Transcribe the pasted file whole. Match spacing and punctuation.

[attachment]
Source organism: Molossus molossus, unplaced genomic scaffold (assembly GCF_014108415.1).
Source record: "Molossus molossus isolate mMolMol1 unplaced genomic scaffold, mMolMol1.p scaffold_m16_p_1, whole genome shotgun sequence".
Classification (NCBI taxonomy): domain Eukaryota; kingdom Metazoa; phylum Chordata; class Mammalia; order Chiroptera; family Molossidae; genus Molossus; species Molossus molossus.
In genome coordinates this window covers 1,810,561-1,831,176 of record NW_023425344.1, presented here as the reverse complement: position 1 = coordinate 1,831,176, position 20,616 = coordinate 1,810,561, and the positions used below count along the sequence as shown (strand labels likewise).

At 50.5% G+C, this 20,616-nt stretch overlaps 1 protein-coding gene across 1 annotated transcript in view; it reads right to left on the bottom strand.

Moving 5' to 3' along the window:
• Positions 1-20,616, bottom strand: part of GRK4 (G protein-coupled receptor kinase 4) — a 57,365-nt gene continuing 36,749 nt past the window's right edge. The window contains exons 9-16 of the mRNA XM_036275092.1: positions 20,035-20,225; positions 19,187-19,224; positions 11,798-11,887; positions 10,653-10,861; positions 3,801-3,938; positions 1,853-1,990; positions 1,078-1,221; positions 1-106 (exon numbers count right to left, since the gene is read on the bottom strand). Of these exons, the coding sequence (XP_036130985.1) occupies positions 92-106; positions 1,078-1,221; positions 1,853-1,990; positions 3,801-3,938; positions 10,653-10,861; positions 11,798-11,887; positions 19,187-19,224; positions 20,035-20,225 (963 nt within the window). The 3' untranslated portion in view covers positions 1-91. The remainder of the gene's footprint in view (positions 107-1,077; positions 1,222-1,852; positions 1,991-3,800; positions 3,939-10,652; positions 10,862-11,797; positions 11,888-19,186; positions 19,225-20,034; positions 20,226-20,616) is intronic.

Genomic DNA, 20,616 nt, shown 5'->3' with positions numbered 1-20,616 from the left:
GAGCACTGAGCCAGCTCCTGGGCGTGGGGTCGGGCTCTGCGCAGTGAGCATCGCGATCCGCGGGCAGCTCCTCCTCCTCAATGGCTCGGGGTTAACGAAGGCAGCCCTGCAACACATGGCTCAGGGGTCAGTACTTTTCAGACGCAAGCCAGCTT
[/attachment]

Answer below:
Source organism: Molossus molossus, unplaced genomic scaffold (assembly GCF_014108415.1).
Source record: "Molossus molossus isolate mMolMol1 unplaced genomic scaffold, mMolMol1.p scaffold_m16_p_1, whole genome shotgun sequence".
Classification (NCBI taxonomy): domain Eukaryota; kingdom Metazoa; phylum Chordata; class Mammalia; order Chiroptera; family Molossidae; genus Molossus; species Molossus molossus.
In genome coordinates this window covers 1,810,561-1,831,176 of record NW_023425344.1, presented here as the reverse complement: position 1 = coordinate 1,831,176, position 20,616 = coordinate 1,810,561, and the positions used below count along the sequence as shown (strand labels likewise).

At 50.5% G+C, this 20,616-nt stretch overlaps 1 protein-coding gene across 1 annotated transcript in view; it reads right to left on the bottom strand.

Moving 5' to 3' along the window:
• Positions 1-20,616, bottom strand: part of GRK4 (G protein-coupled receptor kinase 4) — a 57,365-nt gene continuing 36,749 nt past the window's right edge. The window contains exons 9-16 of the mRNA XM_036275092.1: positions 20,035-20,225; positions 19,187-19,224; positions 11,798-11,887; positions 10,653-10,861; positions 3,801-3,938; positions 1,853-1,990; positions 1,078-1,221; positions 1-106 (exon numbers count right to left, since the gene is read on the bottom strand). Of these exons, the coding sequence (XP_036130985.1) occupies positions 92-106; positions 1,078-1,221; positions 1,853-1,990; positions 3,801-3,938; positions 10,653-10,861; positions 11,798-11,887; positions 19,187-19,224; positions 20,035-20,225 (963 nt within the window). The 3' untranslated portion in view covers positions 1-91. The remainder of the gene's footprint in view (positions 107-1,077; positions 1,222-1,852; positions 1,991-3,800; positions 3,939-10,652; positions 10,862-11,797; positions 11,888-19,186; positions 19,225-20,034; positions 20,226-20,616) is intronic.

Genomic DNA, 20,616 nt, shown 5'->3' with positions numbered 1-20,616 from the left:
GAGCACTGAGCCAGCTCCTGGGCGTGGGGTCGGGCTCTGCGCAGTGAGCATCGCGATCCGCGGGCAGCTCCTCCTCCTCAATGGCTCGGGGTTAACGAAGGCAGCCCTGCAACACATGGCTCAGGGGTCAGTACTTTTCAGACGCAAGCCAGCTT